Ideally, medical insurance should work like life insurance. You should be able to buy in when you are young and your risk is low in return for having reasonably priced coverage when you are old and your risk is high. In some ways, the Progs are sort of right in that for the medical insurance system to work, young and healthy do need to subsidize the old and sick. But the way that should work is each individual pays more when they are young in return for the assurance of reasonably priced coverage when they are old. That way, people basically prepay for their own health care when they are young.

  • Free Society||

    Medical care is never going to be a perfect market because people will always need insurance. And insurance will never be able to be as careful with their money as most people would be with theirs.

    Insurance might be one of the most libertarian economic institutions in existence.
    -It's need to mitigate risk makes it one of the most efficient cost saving organizations in the market.
    -The need for (market based) insurance is a bulwark against the welfare state; it is the most viable and preferable alternative.
    -It prevents all sorts of moral hazards that normally occur in situations where risk is mitigated by political institutions.

    The problem is that the healthcare insurance industry, has been turned into a cartel operating in a hyper-regulated market. Don't blame the free market where the free market doesn't exist is my point, in a nutshell.

    That said, the idea that the government could determine the proper price for the medical care of everyone in America over the age of 65 is to put it mildly insane.

    fixed it ;)

    Ideally, medical insurance should work like life insurance.

    Agreed. It should be able to function like any other type of insurance. But political interference prevents that.

  • John||

    Yes. Insurance is incredibly libertarian. But somehow the idiots at CATO have convinced a lot of people on this board that medical insurance is evil and the problem. It is just insane.

  • Free Society||

    I'm not familiar with CATO's line of argument enough to comment on that specifically. But hating the concept of medical insurance because of the existence of politically created cartels, is indeed insane.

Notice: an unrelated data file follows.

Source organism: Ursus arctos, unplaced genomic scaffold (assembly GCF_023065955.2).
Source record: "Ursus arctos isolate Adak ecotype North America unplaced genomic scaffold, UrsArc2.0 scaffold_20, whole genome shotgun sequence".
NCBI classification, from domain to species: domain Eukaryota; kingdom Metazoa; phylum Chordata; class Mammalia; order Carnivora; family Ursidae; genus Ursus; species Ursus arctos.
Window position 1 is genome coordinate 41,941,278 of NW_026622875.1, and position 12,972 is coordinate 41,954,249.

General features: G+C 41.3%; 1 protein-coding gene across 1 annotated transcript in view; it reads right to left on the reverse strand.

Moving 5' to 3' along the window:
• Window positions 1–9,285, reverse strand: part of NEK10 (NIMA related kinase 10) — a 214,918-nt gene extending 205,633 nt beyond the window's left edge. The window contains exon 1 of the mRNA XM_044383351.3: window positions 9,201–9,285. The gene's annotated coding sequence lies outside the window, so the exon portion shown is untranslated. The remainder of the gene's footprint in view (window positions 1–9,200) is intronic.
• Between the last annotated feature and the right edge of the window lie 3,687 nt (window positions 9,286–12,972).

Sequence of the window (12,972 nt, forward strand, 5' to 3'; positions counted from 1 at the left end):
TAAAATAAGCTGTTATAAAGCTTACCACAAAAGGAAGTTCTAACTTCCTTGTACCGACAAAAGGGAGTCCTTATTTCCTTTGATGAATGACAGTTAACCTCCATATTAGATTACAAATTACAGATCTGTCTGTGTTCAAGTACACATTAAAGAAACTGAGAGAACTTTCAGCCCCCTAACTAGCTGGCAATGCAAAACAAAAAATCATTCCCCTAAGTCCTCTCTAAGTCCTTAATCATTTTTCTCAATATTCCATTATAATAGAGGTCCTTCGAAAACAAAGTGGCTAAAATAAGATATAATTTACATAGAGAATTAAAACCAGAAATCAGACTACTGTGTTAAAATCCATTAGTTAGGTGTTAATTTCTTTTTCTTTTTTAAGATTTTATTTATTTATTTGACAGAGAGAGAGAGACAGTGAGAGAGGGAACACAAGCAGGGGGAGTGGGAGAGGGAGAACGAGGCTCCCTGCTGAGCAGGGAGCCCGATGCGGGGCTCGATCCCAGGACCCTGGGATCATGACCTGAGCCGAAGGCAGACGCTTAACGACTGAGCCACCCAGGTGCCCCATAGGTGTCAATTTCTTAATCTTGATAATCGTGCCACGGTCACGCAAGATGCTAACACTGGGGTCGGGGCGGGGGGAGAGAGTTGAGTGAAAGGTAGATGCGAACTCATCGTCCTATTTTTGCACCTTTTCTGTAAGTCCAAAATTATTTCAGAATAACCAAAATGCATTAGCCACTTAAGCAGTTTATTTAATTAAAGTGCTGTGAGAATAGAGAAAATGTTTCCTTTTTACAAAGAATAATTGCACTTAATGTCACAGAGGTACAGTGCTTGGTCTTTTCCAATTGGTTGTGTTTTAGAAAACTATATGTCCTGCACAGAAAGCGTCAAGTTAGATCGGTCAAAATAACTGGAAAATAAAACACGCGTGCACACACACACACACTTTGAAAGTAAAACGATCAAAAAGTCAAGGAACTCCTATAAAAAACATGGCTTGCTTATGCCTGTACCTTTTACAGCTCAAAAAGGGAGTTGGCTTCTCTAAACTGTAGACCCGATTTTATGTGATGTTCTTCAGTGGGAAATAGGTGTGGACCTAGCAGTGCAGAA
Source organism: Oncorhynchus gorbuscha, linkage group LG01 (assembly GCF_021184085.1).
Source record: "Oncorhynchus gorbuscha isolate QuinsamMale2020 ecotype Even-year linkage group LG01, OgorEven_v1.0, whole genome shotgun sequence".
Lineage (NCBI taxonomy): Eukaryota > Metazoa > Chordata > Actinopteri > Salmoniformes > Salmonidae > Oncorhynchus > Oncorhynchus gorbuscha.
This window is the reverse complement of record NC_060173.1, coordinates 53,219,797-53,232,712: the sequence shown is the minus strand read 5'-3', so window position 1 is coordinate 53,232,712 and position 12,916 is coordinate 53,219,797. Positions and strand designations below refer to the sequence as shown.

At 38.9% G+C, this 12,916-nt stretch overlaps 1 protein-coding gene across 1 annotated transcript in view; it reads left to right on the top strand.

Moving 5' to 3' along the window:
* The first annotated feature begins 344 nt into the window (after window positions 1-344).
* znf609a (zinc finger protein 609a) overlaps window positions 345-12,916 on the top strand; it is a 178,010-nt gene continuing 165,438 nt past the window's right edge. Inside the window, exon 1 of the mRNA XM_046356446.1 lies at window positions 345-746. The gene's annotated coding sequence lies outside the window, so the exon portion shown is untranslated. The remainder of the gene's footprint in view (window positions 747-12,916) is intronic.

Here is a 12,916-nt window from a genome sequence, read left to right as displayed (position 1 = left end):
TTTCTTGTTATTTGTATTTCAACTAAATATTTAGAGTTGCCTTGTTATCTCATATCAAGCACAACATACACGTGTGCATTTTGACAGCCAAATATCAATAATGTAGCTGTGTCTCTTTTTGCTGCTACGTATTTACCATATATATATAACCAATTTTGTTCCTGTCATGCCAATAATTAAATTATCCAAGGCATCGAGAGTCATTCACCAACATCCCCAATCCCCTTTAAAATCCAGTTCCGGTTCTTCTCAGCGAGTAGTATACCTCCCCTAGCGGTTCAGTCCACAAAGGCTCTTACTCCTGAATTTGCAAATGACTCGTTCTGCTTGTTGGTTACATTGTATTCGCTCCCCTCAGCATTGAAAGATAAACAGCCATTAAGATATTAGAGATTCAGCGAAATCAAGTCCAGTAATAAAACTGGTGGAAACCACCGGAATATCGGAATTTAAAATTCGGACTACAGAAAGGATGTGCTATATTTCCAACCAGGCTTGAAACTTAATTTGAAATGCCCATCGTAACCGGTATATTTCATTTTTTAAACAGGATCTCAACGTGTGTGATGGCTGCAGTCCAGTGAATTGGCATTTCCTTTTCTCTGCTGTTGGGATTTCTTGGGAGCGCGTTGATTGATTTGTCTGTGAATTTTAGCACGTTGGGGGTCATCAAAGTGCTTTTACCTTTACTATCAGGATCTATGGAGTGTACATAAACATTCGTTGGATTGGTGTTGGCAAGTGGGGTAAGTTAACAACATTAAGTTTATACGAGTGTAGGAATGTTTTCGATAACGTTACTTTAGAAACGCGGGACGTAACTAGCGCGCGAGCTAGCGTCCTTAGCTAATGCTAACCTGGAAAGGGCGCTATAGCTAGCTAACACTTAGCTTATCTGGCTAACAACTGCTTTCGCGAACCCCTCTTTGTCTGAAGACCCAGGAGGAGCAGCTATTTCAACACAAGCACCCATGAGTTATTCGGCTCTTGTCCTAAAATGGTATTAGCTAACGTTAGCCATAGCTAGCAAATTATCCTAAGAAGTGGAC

• John||

    Free Society,

    They hate medical insurance because they think that when insurance companies, rather than individuals, pay for healthcare that the price goes up and insurance companies are more willing to spend money than the individual. Regardless of whether that is true or not, even if it is, it just means medical care is always going to cost a bit more than it should since people are always going to want insurance.

    They are also convinced that the tax break causes people to buy more insurance than they otherwise would and that if we didn't have it everyone would go to the beloved high deductable health plan and all would be great. I think that is fantasy. Demand for health insurance is a lot less elastic than they think. Getting rid of the tax benefit will not cause people to buy less insurance, they will just pay more for what they have now. And high deductible plans do not make sense for a lot of people. CATO is convinced they are the only rational choice and would be universal if only people could buy them and didn't get the tax break. I again think that is a fantasy.

  • Free Society||

    Yeah I won't defend the inherent contradictions of CATO. There is no such thing as a tax break that shouldn't exist.

    And their analyses of why cost is what it is, is remarkably naive. By their logic, car repairs should be unaffordable to the common man because of car insurance markets. Insurance may be willing to spend more because it's able to, but within groups, insurance cuts costs better than any individual could proportionally cut from their own spending.

  • Rhywun||